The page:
Street cleaners deserve charity
SOME people in the Kingdom oppose giving Zakat or Sadaqa (charity) money to cleaning workers. They argue that the workers should not abandon their work to beg at the traffic lights or in front of shopping malls, waiting for motorists and shoppers to give them something.
They justify their opposition by saying the workers are being paid for their jobs so they should not quit them to go out begging.
In my opinion, this opposition does not take into consideration a number of matters, including the reasons that oblige this section of expatriate workers to beg.
The critics should ask themselves some questions. Why did this trend not appear in the past? Is it true that the cleaners quit the original jobs for which they have been brought in, just to beg?
Why are the companies that brought these people in after signing cleaning contracts with the municipalities turning a blind eye when they see them begging, even though they are paid monthly salaries?
When we look at their monthly salaries we will find they are extremely meager and too little to meet their daily expenses.
These cleaners have only obtained their recruitment visas after paying dearly to more than one party in their home countries to win the visas.
A cleaning worker might have obtained a loan, sold his cattle, his humble village home and other valuables to be able to pay the fees required for obtaining the work visa.
When he arrives in the Kingdom, he will need to work for at least two years to collect the sum of SR10,000 that he must have paid to the visa brokers.
To be able to pay his debts or compensate his family for the home and cattle he has sold, the cleaner will have to save his entire monthly salary of SR400 or SR500 for at least 24 months.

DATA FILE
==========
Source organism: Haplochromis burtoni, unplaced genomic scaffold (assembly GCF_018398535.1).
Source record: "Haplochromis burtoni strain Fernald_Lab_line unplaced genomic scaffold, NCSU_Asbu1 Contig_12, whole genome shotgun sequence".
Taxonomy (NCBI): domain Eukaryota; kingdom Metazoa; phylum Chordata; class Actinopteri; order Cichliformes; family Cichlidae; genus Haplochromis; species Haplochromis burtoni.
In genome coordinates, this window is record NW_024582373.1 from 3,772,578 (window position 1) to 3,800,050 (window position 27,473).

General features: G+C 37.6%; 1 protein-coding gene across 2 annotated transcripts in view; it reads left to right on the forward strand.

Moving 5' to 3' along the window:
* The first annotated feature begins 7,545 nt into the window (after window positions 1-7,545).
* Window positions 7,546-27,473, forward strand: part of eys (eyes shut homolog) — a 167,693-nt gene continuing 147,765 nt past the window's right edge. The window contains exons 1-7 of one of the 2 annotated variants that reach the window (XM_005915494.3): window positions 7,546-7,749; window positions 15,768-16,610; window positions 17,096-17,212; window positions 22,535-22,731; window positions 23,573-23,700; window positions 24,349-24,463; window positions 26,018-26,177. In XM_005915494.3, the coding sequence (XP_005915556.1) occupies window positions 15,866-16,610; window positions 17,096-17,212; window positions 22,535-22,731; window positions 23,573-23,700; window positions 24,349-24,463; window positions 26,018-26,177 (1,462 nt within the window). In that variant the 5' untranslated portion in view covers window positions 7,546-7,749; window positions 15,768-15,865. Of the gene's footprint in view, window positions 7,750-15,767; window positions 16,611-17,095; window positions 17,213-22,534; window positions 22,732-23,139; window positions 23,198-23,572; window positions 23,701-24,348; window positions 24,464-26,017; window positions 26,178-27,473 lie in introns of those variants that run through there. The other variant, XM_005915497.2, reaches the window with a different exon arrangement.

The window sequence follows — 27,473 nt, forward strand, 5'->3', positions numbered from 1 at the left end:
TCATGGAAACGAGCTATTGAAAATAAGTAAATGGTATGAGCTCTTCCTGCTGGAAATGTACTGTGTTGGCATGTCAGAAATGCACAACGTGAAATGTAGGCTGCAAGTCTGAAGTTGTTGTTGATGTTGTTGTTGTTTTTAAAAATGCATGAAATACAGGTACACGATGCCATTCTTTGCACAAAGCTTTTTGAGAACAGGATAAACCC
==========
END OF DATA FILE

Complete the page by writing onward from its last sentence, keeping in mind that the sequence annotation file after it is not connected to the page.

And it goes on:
Who is responsible for the high price these workers have to pay so they can work in the Kingdom? The need for their services is one of the reasons behind contracting them for a job that citizens or expatriates will shy away from doing.
Had it not been for their extreme poverty and pressing need, these cleaners will not have agreed to leave their homes and opt to live in exile.
Why do the cleaning companies exploit their need for work and pay them peanuts for a job other people will not be willing to do?
The work these cleaners do is of vital importance. Had it not been for them, the garbage in all our cities and towns would have stockpiled, causing many diseases and contaminating the environment.
The claim that the cleaners quit their jobs to beg is not accurate. Their companies will not allow them to do this during their working hours. The companies have supervisors to watch them.
However, these companies turn a blind eye to cleaners who beg after their official working hours. They know that if they object to their begging after working hours they will pay the price. The companies are happy that their employees are accepting their low pay, which they supplement through begging.
In conclusion, I strongly believe that the cleaning workers deserve to be given Zakat and Sadaqa. They are eligible for this because they are poor.